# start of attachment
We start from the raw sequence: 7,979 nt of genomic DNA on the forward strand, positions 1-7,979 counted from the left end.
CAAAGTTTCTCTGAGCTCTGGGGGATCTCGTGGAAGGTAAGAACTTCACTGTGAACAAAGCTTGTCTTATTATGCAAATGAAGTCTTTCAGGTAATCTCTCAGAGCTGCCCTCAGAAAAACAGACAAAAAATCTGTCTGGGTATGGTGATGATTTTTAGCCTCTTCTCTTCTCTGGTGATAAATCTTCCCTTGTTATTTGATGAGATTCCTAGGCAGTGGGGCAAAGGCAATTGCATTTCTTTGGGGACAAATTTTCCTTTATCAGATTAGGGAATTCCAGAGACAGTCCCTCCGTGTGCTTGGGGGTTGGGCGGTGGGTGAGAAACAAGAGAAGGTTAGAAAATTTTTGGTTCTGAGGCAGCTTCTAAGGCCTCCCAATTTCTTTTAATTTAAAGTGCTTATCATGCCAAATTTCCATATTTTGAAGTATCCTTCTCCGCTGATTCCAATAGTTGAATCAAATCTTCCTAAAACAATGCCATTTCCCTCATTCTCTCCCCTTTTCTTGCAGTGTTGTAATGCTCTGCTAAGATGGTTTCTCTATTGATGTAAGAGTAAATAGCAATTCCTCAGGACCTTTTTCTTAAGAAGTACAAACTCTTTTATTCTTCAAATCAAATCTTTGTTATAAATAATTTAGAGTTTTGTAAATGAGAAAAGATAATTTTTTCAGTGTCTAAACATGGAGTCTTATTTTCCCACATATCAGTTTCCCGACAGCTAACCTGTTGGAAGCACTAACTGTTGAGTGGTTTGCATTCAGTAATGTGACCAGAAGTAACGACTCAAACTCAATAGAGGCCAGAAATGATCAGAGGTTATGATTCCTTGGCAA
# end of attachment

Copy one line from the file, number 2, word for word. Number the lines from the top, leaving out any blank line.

CAAAGTTTCTCTGAGCTCTGGGGGATCTCGTGGAAGGTAAGAACTTCACTGTGAACAAAGCTTGTCTTATTATGCAAATGAAGTCTTTCAGGTAATCTCTCAGAGCTGCCCTCAGAAAAACAGACAAAAAATCTGTCTGGGTATGGTGATGATTTTTAGCCTCTTCTCTTCTCTGGTGATAAATCTTCCCTTGTTATTTGATGAGATTCCTAGGCAGTGGGGCAAAGGCAATTGCATTTCTTTGGGGACAAATTTTCCTTTATCAGATTAGGGAATTCCAGAGACAGTCCCTCCGTGTGCTTGGGGGTTGGGCGGTGGGTGAGAAACAAGAGAAGGTTAGAAAATTTTTGGTTCTGAGGCAGCTTCTAAGGCCTCCCAATTTCTTTTAATTTAAAGTGCTTATCATGCCAAATTTCCATATTTTGAAGTATCCTTCTCCGCTGATTCCAATAGTTGAATCAAATCTTCCTAAAACAATGCCATTTCCCTCATTCTCTCCCCTTTTCTTGCAGTGTTGTAATGCTCTGCTAAGATGGTTTCTCTATTGATGTAAGAGTAAATAGCAATTCCTCAGGACCTTTTTCTTAAGAAGTACAAACTCTTTTATTCTTCAAATCAAATCTTTGTTATAAATAATTTAGAGTTTTGTAAATGAGAAAAGATAATTTTTTCAGTGTCTAAACATGGAGTCTTATTTTCCCACATATCAGTTTCCCGACAGCTAACCTGTTGGAAGCACTAACTGTTGAGTGGTTTGCATTCAGTAATGTGACCAGAAGTAACGACTCAAACTCAATAGAGGCCAGAAATGATCAGAGGTTATGATTCCTTGGCAA